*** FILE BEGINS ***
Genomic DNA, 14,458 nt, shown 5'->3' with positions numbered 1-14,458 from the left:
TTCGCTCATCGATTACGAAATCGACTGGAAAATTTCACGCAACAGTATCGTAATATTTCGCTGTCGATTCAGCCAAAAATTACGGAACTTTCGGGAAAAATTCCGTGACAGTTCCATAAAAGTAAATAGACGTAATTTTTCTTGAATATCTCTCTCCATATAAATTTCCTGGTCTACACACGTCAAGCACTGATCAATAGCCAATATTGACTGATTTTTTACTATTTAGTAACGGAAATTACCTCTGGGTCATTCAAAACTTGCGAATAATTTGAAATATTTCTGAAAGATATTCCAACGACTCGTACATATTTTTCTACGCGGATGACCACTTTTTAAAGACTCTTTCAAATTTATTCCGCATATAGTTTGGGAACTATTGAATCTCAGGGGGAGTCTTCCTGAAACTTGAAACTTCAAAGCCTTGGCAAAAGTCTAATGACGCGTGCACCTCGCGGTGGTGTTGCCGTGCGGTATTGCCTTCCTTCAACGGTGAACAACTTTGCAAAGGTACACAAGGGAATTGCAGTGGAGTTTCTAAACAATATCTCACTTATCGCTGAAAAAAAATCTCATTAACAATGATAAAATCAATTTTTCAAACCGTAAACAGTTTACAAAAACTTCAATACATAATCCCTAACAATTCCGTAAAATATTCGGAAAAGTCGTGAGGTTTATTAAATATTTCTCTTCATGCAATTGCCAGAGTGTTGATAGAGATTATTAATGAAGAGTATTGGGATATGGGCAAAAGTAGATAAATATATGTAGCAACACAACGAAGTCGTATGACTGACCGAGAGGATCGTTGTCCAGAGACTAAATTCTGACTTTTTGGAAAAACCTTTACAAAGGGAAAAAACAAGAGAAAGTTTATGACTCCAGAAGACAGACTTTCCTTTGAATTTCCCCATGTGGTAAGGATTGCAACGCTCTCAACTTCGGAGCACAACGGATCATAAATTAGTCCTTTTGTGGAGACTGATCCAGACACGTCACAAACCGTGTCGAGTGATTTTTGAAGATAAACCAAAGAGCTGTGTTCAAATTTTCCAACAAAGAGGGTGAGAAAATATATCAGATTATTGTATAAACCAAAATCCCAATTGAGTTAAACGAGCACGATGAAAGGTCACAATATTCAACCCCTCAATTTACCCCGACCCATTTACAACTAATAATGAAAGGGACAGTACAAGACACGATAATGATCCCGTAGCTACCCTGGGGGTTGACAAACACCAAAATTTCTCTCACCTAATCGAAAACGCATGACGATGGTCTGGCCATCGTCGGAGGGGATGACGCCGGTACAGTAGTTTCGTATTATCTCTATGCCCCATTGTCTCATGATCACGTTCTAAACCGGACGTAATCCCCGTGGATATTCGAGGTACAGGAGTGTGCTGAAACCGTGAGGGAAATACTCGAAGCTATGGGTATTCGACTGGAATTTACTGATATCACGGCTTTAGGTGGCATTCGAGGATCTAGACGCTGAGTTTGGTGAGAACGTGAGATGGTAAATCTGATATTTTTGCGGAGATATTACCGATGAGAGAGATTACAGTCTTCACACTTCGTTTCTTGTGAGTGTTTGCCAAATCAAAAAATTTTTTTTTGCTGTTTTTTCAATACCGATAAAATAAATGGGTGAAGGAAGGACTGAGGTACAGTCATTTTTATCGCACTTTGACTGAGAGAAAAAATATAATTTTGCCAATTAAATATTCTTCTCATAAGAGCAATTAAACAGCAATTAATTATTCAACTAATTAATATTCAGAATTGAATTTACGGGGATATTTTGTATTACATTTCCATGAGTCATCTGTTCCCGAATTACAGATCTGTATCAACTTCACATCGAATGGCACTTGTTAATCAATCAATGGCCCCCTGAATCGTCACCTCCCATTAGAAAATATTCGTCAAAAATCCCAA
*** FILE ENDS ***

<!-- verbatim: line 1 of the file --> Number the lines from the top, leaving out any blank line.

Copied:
Genomic DNA, 14,458 nt, shown 5'->3' with positions numbered 1-14,458 from the left: